But somehow, Ha-Qiz didn’t know what to say. Og Aler clinched his victory: “Remember, society that destroys nature is evil. Society must coexist with nature; otherwise, its achievement is meaningless.”

Everyone stood up in awe. Ha-Qiz’s supporters slowly, one-by-one, sat down, stumped and defeated.


Transcription 2 

Veragea-Oje sat in disbelief. His hero, his patron, his philosophy, all crushed. Could it be, he thought, that I had thought incorrectly this whole time, that my values harmed what made our world so great?

This frightened him. His priorities obviously needed revision.

The public communication system (P.C.S.) portrayed the vision of Og Aler as he delivered a speech.

“Man’s creations and inventions often destroy our planet,” he declared, smiling with his arms outstretched. Anyone not captivated with his rhetoric would find his stature rather foolish, and quite humorous. “Look at the recreational jet: it spews harmful gasses which quickly destroy our environment.”

But without it, how would we get to work? thought Veragea-Oje.

Og Aler looked concerned. “Those emissions kill our wildlife, our animals, and our vegetation. Surely, if this keeps up, food shortages would occur and starvation would engulf our humble planet. I propose,” he declared, “that such jets either reduce their harm on our environment or stop usage altogether.”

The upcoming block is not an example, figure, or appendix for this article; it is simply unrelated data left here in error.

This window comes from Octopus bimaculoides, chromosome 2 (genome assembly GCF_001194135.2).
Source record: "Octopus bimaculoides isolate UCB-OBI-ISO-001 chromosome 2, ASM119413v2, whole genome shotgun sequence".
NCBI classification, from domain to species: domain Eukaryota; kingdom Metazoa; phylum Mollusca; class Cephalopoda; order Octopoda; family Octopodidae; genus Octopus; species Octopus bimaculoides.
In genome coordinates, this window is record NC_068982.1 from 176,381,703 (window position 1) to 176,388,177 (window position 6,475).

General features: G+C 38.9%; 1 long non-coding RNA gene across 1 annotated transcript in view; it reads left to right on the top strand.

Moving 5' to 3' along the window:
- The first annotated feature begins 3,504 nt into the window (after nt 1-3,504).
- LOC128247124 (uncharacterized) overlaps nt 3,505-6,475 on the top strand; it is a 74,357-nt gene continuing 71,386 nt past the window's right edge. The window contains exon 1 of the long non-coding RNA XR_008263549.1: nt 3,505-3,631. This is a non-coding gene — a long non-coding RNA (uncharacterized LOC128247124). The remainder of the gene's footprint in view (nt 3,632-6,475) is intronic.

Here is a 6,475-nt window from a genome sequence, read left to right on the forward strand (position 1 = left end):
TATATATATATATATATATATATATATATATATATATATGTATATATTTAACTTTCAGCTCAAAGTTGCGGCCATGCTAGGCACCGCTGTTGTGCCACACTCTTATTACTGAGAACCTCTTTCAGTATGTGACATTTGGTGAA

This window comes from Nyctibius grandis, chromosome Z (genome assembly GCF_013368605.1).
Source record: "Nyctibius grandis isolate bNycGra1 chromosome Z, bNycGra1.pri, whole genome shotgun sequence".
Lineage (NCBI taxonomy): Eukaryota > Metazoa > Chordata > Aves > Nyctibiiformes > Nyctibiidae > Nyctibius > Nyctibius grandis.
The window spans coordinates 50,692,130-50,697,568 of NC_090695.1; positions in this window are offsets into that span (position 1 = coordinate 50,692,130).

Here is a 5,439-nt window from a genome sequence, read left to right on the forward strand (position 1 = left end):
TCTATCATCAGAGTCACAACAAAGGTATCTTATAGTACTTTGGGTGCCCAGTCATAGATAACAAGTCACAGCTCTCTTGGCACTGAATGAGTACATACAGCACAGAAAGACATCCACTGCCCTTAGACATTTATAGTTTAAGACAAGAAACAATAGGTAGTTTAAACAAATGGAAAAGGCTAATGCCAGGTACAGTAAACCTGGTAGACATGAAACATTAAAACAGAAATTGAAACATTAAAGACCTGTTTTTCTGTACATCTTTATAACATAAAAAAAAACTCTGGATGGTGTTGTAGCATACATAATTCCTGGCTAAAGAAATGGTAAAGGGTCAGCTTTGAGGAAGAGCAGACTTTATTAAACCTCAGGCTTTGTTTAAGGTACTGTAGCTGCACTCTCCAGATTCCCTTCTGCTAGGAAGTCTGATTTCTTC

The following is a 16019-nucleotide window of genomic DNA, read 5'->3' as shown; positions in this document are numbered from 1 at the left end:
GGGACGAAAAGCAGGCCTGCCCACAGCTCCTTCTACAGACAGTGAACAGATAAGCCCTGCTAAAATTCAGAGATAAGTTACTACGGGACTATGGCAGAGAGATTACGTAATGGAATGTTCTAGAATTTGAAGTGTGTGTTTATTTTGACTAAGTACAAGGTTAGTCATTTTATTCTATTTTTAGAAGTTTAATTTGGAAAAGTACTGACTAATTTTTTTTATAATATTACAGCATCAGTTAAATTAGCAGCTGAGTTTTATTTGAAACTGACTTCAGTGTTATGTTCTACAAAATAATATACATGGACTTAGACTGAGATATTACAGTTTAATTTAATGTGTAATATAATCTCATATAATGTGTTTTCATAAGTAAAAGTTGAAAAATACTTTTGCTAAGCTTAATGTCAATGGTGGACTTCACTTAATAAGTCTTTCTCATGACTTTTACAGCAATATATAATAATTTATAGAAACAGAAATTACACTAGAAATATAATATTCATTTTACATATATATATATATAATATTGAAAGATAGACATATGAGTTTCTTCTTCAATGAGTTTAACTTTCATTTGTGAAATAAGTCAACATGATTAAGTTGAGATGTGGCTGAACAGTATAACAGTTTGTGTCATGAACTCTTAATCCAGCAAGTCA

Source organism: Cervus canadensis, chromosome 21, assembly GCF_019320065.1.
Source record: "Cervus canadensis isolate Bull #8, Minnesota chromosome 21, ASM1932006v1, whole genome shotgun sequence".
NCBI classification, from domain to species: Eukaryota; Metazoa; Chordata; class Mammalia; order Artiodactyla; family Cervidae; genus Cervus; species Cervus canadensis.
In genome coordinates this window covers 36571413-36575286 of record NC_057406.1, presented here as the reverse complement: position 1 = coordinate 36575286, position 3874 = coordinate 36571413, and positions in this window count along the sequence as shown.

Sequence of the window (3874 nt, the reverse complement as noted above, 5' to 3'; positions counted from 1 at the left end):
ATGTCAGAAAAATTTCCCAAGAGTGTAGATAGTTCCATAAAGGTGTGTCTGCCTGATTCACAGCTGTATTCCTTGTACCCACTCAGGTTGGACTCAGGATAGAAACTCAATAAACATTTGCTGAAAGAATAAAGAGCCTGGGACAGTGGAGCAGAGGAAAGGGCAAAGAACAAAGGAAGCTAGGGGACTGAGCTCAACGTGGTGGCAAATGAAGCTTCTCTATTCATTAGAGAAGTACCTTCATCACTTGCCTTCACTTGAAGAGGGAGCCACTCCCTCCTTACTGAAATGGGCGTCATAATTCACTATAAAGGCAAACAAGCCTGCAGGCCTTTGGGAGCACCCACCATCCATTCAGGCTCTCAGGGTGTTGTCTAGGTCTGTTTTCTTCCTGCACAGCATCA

Og Aler now gave such speeches often, and always received airtime on most every public communative system network. After long enough, Veragea-Oje came to accept Og Aler’s philosophy, dubbed “Protectionism”, and he replaced his beliefs in Oplepish accomplishment and welfare with the importance of protecting the environment. He knew not what this meant or how the new government would do this, but he would listen to Og Aler, adopt his principles, and grow through this new enlightenment.